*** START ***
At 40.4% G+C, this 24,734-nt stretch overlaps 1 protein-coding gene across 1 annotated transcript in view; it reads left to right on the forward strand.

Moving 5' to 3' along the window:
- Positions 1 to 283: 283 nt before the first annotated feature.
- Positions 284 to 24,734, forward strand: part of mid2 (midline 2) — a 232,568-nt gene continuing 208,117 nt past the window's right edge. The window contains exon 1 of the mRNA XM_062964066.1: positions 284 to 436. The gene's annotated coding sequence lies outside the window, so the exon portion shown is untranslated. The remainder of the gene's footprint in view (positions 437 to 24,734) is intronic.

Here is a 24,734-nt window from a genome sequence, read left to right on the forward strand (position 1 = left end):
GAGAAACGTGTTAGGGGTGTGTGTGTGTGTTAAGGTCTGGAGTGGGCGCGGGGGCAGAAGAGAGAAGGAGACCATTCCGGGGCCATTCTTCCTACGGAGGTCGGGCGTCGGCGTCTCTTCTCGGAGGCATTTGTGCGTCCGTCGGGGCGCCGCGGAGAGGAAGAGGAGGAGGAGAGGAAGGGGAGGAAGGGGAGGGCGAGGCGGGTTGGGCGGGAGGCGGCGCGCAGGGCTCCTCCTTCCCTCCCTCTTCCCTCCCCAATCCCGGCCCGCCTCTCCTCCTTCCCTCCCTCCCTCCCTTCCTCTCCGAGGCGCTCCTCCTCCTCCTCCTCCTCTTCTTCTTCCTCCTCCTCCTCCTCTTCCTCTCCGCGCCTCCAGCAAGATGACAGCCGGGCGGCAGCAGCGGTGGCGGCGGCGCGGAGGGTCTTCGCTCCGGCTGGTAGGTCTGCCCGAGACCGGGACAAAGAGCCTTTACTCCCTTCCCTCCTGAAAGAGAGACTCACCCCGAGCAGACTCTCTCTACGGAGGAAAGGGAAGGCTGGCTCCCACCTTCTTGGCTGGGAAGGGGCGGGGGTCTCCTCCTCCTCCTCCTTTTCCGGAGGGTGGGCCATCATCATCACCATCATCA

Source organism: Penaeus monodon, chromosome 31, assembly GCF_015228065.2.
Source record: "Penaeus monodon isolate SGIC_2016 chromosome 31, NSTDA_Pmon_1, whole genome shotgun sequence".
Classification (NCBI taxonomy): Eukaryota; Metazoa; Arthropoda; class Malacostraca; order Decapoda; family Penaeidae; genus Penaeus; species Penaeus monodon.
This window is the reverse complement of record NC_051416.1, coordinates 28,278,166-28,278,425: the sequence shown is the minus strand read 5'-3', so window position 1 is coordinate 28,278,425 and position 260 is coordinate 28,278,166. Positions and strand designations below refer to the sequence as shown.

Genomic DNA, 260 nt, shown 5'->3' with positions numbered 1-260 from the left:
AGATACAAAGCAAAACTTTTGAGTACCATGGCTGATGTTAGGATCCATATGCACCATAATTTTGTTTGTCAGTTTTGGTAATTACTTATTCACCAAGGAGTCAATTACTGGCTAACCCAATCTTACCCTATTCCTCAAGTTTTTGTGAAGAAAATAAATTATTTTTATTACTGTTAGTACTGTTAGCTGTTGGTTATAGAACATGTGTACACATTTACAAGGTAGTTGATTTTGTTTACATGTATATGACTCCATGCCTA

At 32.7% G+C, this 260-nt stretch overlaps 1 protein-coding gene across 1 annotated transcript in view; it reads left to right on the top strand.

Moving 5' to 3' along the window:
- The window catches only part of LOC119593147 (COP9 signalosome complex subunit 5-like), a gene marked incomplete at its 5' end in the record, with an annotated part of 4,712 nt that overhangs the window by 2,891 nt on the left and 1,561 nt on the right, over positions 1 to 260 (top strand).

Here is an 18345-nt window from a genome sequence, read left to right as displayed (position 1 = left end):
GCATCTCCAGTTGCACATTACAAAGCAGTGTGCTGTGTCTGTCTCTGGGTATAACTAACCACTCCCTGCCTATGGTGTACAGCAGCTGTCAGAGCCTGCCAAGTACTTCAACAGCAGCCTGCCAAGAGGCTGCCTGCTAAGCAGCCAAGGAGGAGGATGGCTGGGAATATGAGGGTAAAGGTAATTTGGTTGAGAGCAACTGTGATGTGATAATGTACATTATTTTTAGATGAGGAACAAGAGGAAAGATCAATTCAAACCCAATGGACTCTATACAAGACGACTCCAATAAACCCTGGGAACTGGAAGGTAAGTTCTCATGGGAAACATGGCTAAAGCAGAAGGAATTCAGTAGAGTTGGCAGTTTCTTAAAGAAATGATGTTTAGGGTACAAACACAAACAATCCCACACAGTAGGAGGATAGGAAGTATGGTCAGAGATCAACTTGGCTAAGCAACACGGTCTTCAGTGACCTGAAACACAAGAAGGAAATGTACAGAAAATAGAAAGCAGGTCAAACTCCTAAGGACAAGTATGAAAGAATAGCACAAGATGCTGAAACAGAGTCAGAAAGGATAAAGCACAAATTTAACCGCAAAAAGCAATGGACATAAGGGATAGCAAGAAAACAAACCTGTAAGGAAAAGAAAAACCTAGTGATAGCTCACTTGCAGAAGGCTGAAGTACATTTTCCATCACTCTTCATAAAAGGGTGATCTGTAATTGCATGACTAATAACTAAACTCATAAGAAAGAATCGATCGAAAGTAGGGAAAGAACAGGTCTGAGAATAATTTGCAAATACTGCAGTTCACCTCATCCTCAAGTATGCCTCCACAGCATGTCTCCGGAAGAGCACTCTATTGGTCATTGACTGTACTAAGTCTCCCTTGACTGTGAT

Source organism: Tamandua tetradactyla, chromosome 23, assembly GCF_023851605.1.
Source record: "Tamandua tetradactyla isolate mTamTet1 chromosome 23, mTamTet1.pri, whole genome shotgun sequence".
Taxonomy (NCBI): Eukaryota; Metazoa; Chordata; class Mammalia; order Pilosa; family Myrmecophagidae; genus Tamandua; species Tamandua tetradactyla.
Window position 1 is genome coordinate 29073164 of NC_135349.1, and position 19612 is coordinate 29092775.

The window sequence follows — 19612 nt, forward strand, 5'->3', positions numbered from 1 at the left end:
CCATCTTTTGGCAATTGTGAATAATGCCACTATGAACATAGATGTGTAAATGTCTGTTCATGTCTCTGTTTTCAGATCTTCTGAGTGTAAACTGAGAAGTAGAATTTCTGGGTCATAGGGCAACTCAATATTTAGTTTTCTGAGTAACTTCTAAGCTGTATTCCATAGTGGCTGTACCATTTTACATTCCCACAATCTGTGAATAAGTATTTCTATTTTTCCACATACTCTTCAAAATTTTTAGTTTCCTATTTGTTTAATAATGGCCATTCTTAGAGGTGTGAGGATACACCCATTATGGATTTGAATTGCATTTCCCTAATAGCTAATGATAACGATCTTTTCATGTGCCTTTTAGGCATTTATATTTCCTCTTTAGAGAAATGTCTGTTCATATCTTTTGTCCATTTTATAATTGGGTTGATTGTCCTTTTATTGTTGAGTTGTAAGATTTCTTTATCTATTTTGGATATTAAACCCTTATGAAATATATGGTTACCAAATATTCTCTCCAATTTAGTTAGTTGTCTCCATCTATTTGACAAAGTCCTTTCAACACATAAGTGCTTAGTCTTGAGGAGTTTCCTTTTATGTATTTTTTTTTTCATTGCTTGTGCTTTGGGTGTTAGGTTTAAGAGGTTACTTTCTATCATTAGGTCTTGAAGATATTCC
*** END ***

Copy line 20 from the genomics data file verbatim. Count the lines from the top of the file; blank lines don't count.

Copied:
Taxonomy (NCBI): Eukaryota; Metazoa; Chordata; class Mammalia; order Pilosa; family Myrmecophagidae; genus Tamandua; species Tamandua tetradactyla.